Kuntu suddenly felt the weight of sorrow threatening to break him down. Asabea noticed it too, for her eyes could read his mind and soul, and it was a dark, forlorn soul. As he trod down the sandy path to Crudolle with head hanging low in deep thoughts, the old man whispered to Asabea; “Err. Forgive me o…I’m no gossip, but is he not the young lad whose mother died from rotten legs last five years?”

Hmm…He is!” Asabea recounted. “After his father disappeared soon after his birth, it has been one tragedy trailing another for that family. His mother was the sole bread winner until she was diagnosed with that sugar disease…

Asabea story was truncated by an angry toddler tugging at the hem of her cloth.

You want fried plantain eh…look at your head! Kuntu come and fight your rival oo”, she shouted after him. Kuntu turned to give Asabea’s son a quick wave and a broad grin. That boy could have been his had he not been swayed by Afrakuma’s wild seductive devices. He walked leisurely towards work, inspired by the laxity within his own soul. It was a hopeless situation, he sighed. He took left. It was a longer but tarred road, with no dust to brown his shoes or puddles of sewage to plod in. It was the plush community where managers and senior workers of Crudolle lived, mostly Europeans and a few locals Kuntu described as ‘pawns’. The small river, Obrἐ, snaked through the neighbourhood. It had lost much of its crystal clarity to small scale mining, yet it failed to steal the pomp the neighbourhood was engulfed in. Kuntu thought why the special bank and clinic northwards, with European doctors and city bankers, was only open to workers of Crudolle. The answer hit him without much brainwork. No one in mainland Butre could afford to operate an account at the bank, or pay those European doctors. His mother had been probably the first wretched victim. He raised his head and sniffed to fight back the tears! It was no time for sorrow. He had to be spirited and forward looking. He came across his boss’s apartment. Mr. Cooke!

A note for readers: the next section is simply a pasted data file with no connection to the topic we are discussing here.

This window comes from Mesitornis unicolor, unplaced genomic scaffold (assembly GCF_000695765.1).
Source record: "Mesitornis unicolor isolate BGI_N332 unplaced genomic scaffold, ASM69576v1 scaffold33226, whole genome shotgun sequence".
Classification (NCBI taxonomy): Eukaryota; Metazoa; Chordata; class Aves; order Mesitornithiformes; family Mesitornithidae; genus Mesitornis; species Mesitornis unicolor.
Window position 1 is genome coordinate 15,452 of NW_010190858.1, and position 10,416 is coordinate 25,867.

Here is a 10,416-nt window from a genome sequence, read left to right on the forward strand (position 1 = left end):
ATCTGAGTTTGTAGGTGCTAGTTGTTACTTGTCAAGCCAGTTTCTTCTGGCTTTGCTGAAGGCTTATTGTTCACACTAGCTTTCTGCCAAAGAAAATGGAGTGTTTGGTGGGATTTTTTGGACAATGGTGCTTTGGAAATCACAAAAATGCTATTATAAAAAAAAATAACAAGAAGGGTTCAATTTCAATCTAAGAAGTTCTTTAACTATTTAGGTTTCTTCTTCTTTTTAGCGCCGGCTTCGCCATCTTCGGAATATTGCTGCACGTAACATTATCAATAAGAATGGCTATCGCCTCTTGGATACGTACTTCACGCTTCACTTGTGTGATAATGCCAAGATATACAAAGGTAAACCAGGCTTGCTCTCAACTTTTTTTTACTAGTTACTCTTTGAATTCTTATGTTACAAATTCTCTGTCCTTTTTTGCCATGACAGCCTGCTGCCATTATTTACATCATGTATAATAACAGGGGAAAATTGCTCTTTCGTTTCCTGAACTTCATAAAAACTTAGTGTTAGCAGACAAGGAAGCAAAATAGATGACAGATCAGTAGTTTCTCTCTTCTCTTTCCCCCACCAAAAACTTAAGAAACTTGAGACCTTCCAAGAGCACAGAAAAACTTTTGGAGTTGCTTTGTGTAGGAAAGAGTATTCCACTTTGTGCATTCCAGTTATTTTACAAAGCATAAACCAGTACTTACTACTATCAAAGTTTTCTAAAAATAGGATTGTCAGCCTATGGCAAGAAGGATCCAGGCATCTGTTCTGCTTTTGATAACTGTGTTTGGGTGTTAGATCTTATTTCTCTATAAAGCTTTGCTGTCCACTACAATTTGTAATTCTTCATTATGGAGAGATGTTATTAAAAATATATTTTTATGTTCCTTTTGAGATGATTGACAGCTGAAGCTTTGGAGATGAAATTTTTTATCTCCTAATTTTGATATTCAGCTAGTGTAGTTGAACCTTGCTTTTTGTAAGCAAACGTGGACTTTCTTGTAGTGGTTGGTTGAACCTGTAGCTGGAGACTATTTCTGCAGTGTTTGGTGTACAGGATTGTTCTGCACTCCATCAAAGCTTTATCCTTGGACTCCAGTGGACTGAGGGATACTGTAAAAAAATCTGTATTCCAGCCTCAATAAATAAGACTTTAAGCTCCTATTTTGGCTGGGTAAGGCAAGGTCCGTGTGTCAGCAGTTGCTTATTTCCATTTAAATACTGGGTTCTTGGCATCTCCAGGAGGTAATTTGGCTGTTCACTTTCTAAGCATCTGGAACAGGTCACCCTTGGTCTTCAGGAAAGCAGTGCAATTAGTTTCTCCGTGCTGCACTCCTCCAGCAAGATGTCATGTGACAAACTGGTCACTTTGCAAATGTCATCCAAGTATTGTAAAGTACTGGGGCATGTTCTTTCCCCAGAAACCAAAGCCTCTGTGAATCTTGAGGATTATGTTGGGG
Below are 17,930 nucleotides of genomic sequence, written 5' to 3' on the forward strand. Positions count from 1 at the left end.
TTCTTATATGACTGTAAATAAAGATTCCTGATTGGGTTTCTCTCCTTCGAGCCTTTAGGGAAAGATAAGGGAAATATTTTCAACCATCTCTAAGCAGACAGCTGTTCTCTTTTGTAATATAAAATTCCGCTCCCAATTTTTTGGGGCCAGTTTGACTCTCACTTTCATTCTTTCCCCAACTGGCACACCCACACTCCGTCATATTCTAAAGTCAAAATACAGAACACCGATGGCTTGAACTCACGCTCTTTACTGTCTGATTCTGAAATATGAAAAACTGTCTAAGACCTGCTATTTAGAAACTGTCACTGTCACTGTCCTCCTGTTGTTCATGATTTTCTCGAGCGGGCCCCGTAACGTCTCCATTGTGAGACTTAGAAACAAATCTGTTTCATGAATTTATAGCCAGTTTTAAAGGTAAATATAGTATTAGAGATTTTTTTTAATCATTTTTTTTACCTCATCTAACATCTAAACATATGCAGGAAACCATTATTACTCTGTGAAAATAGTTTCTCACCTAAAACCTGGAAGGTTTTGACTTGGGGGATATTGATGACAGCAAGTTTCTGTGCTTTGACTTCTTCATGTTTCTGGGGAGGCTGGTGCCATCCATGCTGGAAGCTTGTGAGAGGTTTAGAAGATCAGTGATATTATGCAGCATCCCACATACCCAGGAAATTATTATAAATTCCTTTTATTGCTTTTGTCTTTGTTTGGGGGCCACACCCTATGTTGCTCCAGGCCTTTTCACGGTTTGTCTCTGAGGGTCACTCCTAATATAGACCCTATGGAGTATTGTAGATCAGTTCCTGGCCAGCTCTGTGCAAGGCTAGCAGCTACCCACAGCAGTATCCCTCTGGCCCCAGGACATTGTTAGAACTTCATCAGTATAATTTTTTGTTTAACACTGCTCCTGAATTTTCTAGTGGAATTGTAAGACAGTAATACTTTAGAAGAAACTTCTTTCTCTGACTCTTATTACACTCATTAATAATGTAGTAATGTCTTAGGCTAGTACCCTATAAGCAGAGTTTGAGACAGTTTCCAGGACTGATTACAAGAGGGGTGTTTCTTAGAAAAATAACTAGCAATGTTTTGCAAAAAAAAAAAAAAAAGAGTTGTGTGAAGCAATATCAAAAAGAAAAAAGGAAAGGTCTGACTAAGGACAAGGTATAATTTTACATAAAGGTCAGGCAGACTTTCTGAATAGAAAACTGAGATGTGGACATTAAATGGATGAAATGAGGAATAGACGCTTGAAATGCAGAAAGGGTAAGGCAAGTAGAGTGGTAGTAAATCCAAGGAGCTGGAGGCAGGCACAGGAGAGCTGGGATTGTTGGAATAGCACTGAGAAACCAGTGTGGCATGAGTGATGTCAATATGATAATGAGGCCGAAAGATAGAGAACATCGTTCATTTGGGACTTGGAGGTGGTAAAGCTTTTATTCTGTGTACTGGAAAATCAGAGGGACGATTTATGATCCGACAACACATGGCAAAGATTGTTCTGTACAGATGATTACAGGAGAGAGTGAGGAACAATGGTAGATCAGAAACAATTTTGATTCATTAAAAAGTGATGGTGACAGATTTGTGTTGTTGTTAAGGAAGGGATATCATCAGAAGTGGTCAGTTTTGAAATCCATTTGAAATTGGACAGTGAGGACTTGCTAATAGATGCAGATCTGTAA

He should have been named Crook. Mr. Crook!” Kuntu was talking to himself. Kuntu felt he was always overworked, paid less and maltreated. Moreover, since his fiancée commenced work as his office cleaner, Mr. Cooke had been unusually nice to Afrakuma and less kind to him. Kuntu shrugged off thoughts of any amorous encounters between his two headaches.

Mr. Cooke…Mr. Cooke”, Kuntu banged on the heavy gate. The security guard signalled to indicate Mr. Cooke had left for the office. That was remarkably early of him, Kuntu wondered. He had to race, and when he got to the office he was soaked in his own sweat and gasping for breath. He asked the secretary whether Mr. Cooke was in his office.